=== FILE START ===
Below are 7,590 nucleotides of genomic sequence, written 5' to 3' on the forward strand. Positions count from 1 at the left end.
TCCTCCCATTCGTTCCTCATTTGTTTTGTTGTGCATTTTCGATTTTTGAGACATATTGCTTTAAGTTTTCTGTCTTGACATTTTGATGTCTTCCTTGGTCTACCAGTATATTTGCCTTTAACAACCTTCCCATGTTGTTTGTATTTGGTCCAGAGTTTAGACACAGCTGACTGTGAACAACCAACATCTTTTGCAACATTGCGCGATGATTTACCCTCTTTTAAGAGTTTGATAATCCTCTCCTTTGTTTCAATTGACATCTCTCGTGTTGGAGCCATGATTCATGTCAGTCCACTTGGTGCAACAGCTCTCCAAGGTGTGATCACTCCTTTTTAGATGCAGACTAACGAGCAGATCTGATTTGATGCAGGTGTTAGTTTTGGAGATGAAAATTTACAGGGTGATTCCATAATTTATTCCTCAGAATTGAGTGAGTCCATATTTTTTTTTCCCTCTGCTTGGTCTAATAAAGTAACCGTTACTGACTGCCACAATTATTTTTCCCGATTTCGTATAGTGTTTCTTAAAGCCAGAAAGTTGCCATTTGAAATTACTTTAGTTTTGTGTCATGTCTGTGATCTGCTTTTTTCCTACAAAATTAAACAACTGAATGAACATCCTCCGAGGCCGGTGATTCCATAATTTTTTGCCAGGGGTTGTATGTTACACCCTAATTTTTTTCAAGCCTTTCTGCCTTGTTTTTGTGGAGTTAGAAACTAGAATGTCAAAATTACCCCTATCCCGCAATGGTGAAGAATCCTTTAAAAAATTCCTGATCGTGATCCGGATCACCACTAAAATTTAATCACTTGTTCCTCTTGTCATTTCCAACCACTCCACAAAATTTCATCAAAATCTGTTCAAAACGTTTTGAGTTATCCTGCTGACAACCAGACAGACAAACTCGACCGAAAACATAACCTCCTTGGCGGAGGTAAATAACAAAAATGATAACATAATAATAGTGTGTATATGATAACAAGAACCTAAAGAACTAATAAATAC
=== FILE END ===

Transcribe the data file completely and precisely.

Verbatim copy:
Below are 7,590 nucleotides of genomic sequence, written 5' to 3' on the forward strand. Positions count from 1 at the left end.
TCCTCCCATTCGTTCCTCATTTGTTTTGTTGTGCATTTTCGATTTTTGAGACATATTGCTTTAAGTTTTCTGTCTTGACATTTTGATGTCTTCCTTGGTCTACCAGTATATTTGCCTTTAACAACCTTCCCATGTTGTTTGTATTTGGTCCAGAGTTTAGACACAGCTGACTGTGAACAACCAACATCTTTTGCAACATTGCGCGATGATTTACCCTCTTTTAAGAGTTTGATAATCCTCTCCTTTGTTTCAATTGACATCTCTCGTGTTGGAGCCATGATTCATGTCAGTCCACTTGGTGCAACAGCTCTCCAAGGTGTGATCACTCCTTTTTAGATGCAGACTAACGAGCAGATCTGATTTGATGCAGGTGTTAGTTTTGGAGATGAAAATTTACAGGGTGATTCCATAATTTATTCCTCAGAATTGAGTGAGTCCATATTTTTTTTTCCCTCTGCTTGGTCTAATAAAGTAACCGTTACTGACTGCCACAATTATTTTTCCCGATTTCGTATAGTGTTTCTTAAAGCCAGAAAGTTGCCATTTGAAATTACTTTAGTTTTGTGTCATGTCTGTGATCTGCTTTTTTCCTACAAAATTAAACAACTGAATGAACATCCTCCGAGGCCGGTGATTCCATAATTTTTTGCCAGGGGTTGTATGTTACACCCTAATTTTTTTCAAGCCTTTCTGCCTTGTTTTTGTGGAGTTAGAAACTAGAATGTCAAAATTACCCCTATCCCGCAATGGTGAAGAATCCTTTAAAAAATTCCTGATCGTGATCCGGATCACCACTAAAATTTAATCACTTGTTCCTCTTGTCATTTCCAACCACTCCACAAAATTTCATCAAAATCTGTTCAAAACGTTTTGAGTTATCCTGCTGACAACCAGACAGACAAACTCGACCGAAAACATAACCTCCTTGGCGGAGGTAAATAACAAAAATGATAACATAATAATAGTGTGTATATGATAACAAGAACCTAAAGAACTAATAAATAC